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Velopharyngeal incompetence in patients with cleft palate, flexible video pharyngoscopy and perceptual speech assessment: a correlational pilot study

Published online by Cambridge University Press:  22 October 2014

S Rajan
Affiliation:
Department of Otorhinolaryngology and Head and Neck Surgery, Christian Medical College, Vellore, Tamil Nadu, India
M Kurien
Affiliation:
Department of Otorhinolaryngology and Head and Neck Surgery, Christian Medical College, Vellore, Tamil Nadu, India
A K Gupta
Affiliation:
Department of Plastic Surgery, Christian Medical College, Vellore, Tamil Nadu, India
S S Mathews
Affiliation:
Department of Otorhinolaryngology and Head and Neck Surgery, Christian Medical College, Vellore, Tamil Nadu, India
R R Albert
Affiliation:
Department of Otorhinolaryngology and Head and Neck Surgery, Christian Medical College, Vellore, Tamil Nadu, India
D Tychicus
Affiliation:
Department of Otorhinolaryngology and Head and Neck Surgery, Christian Medical College, Vellore, Tamil Nadu, India
Corresponding
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Abstract

Objectives:

To assess the role of video endoscopy in evaluating velopharyngeal incompetence and investigate a possible relationship between velopharyngeal incompetence type and speech defect in cleft palate patients.

Methods:

A prospective study of 28 pre- or post-operative cleft palate patients with speech defects who attended Plastic Surgery–Cleft Palate and ENT out-patient clinics was performed. The velar defect type was determined using a flexible endoscope and findings were video recorded. Speech pathology was assessed using the cleft palate audit protocol for speech.

Results:

A significant, clinically relevant relationship was noted between the perceived characteristics of hypernasality and velopharyngeal insufficiency type. Hypernasal speech was a definite clinical indicator of velopharyngeal incompetence, and the type 1 velopharyngeal defect was most common. Type 1 velopharyngeal coronal-type dysfunction was strongly associated with hypernasality (p < 0.05). When speech substitution was noted, type 2 velopharyngeal (or sagittal) incompetence could be predicted (p < 0.05).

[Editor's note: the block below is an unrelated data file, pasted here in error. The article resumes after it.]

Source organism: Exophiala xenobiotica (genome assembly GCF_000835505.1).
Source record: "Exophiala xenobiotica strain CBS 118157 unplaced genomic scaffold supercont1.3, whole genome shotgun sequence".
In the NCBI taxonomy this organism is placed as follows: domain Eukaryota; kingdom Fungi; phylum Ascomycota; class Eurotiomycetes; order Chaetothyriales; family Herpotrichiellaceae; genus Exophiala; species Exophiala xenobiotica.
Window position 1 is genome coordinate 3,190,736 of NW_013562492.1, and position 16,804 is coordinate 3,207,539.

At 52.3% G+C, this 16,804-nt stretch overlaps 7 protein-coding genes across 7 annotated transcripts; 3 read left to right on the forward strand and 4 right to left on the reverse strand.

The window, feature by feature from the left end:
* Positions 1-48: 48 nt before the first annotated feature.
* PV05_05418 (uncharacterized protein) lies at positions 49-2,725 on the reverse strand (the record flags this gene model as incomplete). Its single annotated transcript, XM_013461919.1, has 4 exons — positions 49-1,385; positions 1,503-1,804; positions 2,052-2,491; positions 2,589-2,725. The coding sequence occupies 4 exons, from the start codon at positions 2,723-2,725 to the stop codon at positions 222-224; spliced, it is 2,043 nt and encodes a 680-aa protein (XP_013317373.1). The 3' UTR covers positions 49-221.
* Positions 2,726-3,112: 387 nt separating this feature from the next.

Conclusion:

In the management of cleft palate patients, it is important that surgical correction of the defect and achieving velopharyngeal competency for speech are performed simultaneously. Pre-operative velopharyngeal endoscopy with speech assessment will define the anatomical and functional bases for velopharyngeal correction and assist in planning and tailoring the pharyngeal flap.

Type
Main Articles
Copyright
Copyright © JLO (1984) Limited 2014 

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References

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Velopharyngeal incompetence in patients with cleft palate, flexible video pharyngoscopy and perceptual speech assessment: a correlational pilot study
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